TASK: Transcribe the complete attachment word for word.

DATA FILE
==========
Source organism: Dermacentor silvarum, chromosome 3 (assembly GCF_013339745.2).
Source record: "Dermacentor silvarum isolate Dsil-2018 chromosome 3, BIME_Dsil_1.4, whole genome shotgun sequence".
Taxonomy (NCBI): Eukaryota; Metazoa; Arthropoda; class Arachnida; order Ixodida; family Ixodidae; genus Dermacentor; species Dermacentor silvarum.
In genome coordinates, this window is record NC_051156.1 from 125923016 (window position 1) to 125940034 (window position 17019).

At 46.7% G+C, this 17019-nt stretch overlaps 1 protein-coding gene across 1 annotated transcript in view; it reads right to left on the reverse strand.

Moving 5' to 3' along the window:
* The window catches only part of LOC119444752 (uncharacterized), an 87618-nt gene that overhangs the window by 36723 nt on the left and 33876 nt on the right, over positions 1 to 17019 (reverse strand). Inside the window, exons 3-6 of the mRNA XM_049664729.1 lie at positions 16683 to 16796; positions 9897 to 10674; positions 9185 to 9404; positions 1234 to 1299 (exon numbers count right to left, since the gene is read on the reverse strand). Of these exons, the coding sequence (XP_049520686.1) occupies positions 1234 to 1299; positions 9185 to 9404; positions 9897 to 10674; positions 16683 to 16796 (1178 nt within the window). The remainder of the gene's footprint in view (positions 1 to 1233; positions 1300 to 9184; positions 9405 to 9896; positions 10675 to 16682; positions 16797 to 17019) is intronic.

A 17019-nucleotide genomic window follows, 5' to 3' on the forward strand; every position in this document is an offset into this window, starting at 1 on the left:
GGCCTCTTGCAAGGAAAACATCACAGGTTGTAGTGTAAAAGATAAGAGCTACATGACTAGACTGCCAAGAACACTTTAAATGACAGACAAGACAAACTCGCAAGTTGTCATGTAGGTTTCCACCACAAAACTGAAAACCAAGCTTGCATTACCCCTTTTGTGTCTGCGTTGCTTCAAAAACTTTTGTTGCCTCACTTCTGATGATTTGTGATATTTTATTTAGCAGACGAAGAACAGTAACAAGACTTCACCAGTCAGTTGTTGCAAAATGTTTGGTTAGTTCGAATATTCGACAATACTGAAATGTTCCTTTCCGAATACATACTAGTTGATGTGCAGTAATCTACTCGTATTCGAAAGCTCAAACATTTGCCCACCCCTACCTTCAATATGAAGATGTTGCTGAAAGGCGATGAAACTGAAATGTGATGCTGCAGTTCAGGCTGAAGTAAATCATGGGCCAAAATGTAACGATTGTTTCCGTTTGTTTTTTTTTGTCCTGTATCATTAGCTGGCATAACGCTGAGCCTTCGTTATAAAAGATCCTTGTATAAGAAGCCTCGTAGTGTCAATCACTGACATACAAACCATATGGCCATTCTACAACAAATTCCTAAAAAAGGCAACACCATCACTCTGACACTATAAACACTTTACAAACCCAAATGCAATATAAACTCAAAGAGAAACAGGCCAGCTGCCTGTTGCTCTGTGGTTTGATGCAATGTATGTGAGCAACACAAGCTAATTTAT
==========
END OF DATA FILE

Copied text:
Source organism: Dermacentor silvarum, chromosome 3 (assembly GCF_013339745.2).
Source record: "Dermacentor silvarum isolate Dsil-2018 chromosome 3, BIME_Dsil_1.4, whole genome shotgun sequence".
Taxonomy (NCBI): Eukaryota; Metazoa; Arthropoda; class Arachnida; order Ixodida; family Ixodidae; genus Dermacentor; species Dermacentor silvarum.
In genome coordinates, this window is record NC_051156.1 from 125923016 (window position 1) to 125940034 (window position 17019).

At 46.7% G+C, this 17019-nt stretch overlaps 1 protein-coding gene across 1 annotated transcript in view; it reads right to left on the reverse strand.

Moving 5' to 3' along the window:
* The window catches only part of LOC119444752 (uncharacterized), an 87618-nt gene that overhangs the window by 36723 nt on the left and 33876 nt on the right, over positions 1 to 17019 (reverse strand). Inside the window, exons 3-6 of the mRNA XM_049664729.1 lie at positions 16683 to 16796; positions 9897 to 10674; positions 9185 to 9404; positions 1234 to 1299 (exon numbers count right to left, since the gene is read on the reverse strand). Of these exons, the coding sequence (XP_049520686.1) occupies positions 1234 to 1299; positions 9185 to 9404; positions 9897 to 10674; positions 16683 to 16796 (1178 nt within the window). The remainder of the gene's footprint in view (positions 1 to 1233; positions 1300 to 9184; positions 9405 to 9896; positions 10675 to 16682; positions 16797 to 17019) is intronic.

A 17019-nucleotide genomic window follows, 5' to 3' on the forward strand; every position in this document is an offset into this window, starting at 1 on the left:
GGCCTCTTGCAAGGAAAACATCACAGGTTGTAGTGTAAAAGATAAGAGCTACATGACTAGACTGCCAAGAACACTTTAAATGACAGACAAGACAAACTCGCAAGTTGTCATGTAGGTTTCCACCACAAAACTGAAAACCAAGCTTGCATTACCCCTTTTGTGTCTGCGTTGCTTCAAAAACTTTTGTTGCCTCACTTCTGATGATTTGTGATATTTTATTTAGCAGACGAAGAACAGTAACAAGACTTCACCAGTCAGTTGTTGCAAAATGTTTGGTTAGTTCGAATATTCGACAATACTGAAATGTTCCTTTCCGAATACATACTAGTTGATGTGCAGTAATCTACTCGTATTCGAAAGCTCAAACATTTGCCCACCCCTACCTTCAATATGAAGATGTTGCTGAAAGGCGATGAAACTGAAATGTGATGCTGCAGTTCAGGCTGAAGTAAATCATGGGCCAAAATGTAACGATTGTTTCCGTTTGTTTTTTTTTGTCCTGTATCATTAGCTGGCATAACGCTGAGCCTTCGTTATAAAAGATCCTTGTATAAGAAGCCTCGTAGTGTCAATCACTGACATACAAACCATATGGCCATTCTACAACAAATTCCTAAAAAAGGCAACACCATCACTCTGACACTATAAACACTTTACAAACCCAAATGCAATATAAACTCAAAGAGAAACAGGCCAGCTGCCTGTTGCTCTGTGGTTTGATGCAATGTATGTGAGCAACACAAGCTAATTTAT